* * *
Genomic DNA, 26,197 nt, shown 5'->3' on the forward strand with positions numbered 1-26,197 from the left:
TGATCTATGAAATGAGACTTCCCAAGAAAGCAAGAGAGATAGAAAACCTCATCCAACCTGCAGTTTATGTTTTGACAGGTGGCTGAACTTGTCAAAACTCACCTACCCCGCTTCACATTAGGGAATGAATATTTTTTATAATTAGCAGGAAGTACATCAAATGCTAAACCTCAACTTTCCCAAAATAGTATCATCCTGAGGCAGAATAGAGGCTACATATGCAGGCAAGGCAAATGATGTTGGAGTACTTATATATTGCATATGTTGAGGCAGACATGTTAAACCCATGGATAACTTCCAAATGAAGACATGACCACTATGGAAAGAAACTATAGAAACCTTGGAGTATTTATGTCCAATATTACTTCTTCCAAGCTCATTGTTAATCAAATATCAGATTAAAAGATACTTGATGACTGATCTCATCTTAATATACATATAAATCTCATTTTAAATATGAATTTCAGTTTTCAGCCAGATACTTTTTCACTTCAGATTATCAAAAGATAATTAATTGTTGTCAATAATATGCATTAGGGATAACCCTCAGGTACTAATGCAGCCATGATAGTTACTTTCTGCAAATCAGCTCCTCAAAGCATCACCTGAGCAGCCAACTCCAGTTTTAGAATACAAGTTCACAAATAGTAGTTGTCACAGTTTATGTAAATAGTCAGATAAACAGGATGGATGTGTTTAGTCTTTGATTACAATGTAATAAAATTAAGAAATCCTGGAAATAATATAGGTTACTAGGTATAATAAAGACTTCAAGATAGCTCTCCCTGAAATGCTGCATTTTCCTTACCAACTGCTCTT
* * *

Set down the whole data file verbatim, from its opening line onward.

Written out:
Genomic DNA, 26,197 nt, shown 5'->3' on the forward strand with positions numbered 1-26,197 from the left:
TGATCTATGAAATGAGACTTCCCAAGAAAGCAAGAGAGATAGAAAACCTCATCCAACCTGCAGTTTATGTTTTGACAGGTGGCTGAACTTGTCAAAACTCACCTACCCCGCTTCACATTAGGGAATGAATATTTTTTATAATTAGCAGGAAGTACATCAAATGCTAAACCTCAACTTTCCCAAAATAGTATCATCCTGAGGCAGAATAGAGGCTACATATGCAGGCAAGGCAAATGATGTTGGAGTACTTATATATTGCATATGTTGAGGCAGACATGTTAAACCCATGGATAACTTCCAAATGAAGACATGACCACTATGGAAAGAAACTATAGAAACCTTGGAGTATTTATGTCCAATATTACTTCTTCCAAGCTCATTGTTAATCAAATATCAGATTAAAAGATACTTGATGACTGATCTCATCTTAATATACATATAAATCTCATTTTAAATATGAATTTCAGTTTTCAGCCAGATACTTTTTCACTTCAGATTATCAAAAGATAATTAATTGTTGTCAATAATATGCATTAGGGATAACCCTCAGGTACTAATGCAGCCATGATAGTTACTTTCTGCAAATCAGCTCCTCAAAGCATCACCTGAGCAGCCAACTCCAGTTTTAGAATACAAGTTCACAAATAGTAGTTGTCACAGTTTATGTAAATAGTCAGATAAACAGGATGGATGTGTTTAGTCTTTGATTACAATGTAATAAAATTAAGAAATCCTGGAAATAATATAGGTTACTAGGTATAATAAAGACTTCAAGATAGCTCTCCCTGAAATGCTGCATTTTCCTTACCAACTGCTCTT